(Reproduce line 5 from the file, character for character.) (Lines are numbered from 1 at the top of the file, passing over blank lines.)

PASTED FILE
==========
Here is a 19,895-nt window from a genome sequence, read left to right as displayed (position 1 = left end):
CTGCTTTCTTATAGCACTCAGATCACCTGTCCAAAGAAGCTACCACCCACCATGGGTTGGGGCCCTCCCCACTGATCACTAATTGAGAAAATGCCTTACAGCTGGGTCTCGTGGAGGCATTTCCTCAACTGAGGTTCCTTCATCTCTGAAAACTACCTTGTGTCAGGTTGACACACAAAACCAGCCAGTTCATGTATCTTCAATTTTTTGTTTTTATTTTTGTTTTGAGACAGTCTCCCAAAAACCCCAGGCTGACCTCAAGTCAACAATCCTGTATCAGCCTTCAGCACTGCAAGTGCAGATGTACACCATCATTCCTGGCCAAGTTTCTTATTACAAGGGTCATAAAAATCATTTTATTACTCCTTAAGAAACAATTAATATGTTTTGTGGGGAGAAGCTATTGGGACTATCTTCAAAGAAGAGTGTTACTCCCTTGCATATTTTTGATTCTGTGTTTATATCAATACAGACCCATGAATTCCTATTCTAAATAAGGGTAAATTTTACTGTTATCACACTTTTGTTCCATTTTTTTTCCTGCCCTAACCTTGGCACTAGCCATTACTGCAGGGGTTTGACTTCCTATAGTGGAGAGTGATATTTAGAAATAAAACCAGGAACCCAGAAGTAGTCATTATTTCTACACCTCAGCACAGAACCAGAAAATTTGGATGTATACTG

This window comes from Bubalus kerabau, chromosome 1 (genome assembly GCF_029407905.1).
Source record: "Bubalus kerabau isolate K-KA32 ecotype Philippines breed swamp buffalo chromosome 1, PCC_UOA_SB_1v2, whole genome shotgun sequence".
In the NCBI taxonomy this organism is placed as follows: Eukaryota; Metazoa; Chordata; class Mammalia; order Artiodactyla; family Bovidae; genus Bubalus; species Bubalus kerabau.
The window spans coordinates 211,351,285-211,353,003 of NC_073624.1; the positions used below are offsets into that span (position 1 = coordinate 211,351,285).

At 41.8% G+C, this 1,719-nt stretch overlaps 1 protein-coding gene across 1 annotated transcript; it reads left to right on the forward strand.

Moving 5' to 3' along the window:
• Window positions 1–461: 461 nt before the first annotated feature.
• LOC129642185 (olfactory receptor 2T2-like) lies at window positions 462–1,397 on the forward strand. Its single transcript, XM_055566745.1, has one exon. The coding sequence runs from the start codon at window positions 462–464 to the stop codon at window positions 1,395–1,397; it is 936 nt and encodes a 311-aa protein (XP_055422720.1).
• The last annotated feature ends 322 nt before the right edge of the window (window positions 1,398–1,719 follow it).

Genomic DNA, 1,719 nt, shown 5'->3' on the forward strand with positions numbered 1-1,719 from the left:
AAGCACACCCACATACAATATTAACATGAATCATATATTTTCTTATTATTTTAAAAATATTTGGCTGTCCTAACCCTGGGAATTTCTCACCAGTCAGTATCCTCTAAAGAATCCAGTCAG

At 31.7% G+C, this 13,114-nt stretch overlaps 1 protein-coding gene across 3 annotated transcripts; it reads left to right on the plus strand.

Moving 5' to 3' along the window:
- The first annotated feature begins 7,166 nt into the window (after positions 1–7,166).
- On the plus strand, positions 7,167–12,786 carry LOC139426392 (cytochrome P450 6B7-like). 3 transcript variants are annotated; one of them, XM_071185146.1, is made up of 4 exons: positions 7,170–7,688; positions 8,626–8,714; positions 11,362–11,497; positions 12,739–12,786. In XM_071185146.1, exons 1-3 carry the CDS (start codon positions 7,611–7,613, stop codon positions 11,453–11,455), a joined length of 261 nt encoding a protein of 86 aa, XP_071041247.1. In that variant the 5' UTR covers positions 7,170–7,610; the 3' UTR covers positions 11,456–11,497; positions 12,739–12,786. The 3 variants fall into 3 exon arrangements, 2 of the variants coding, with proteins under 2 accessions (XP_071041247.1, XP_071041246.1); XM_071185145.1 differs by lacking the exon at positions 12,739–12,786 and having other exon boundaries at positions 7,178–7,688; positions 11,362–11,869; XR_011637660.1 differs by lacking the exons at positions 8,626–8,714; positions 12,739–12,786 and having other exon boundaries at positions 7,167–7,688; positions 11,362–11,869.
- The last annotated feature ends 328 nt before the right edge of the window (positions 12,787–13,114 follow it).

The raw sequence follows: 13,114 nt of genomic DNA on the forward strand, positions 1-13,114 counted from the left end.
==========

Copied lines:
In the NCBI taxonomy this organism is placed as follows: Eukaryota; Metazoa; Chordata; class Mammalia; order Artiodactyla; family Bovidae; genus Bubalus; species Bubalus kerabau.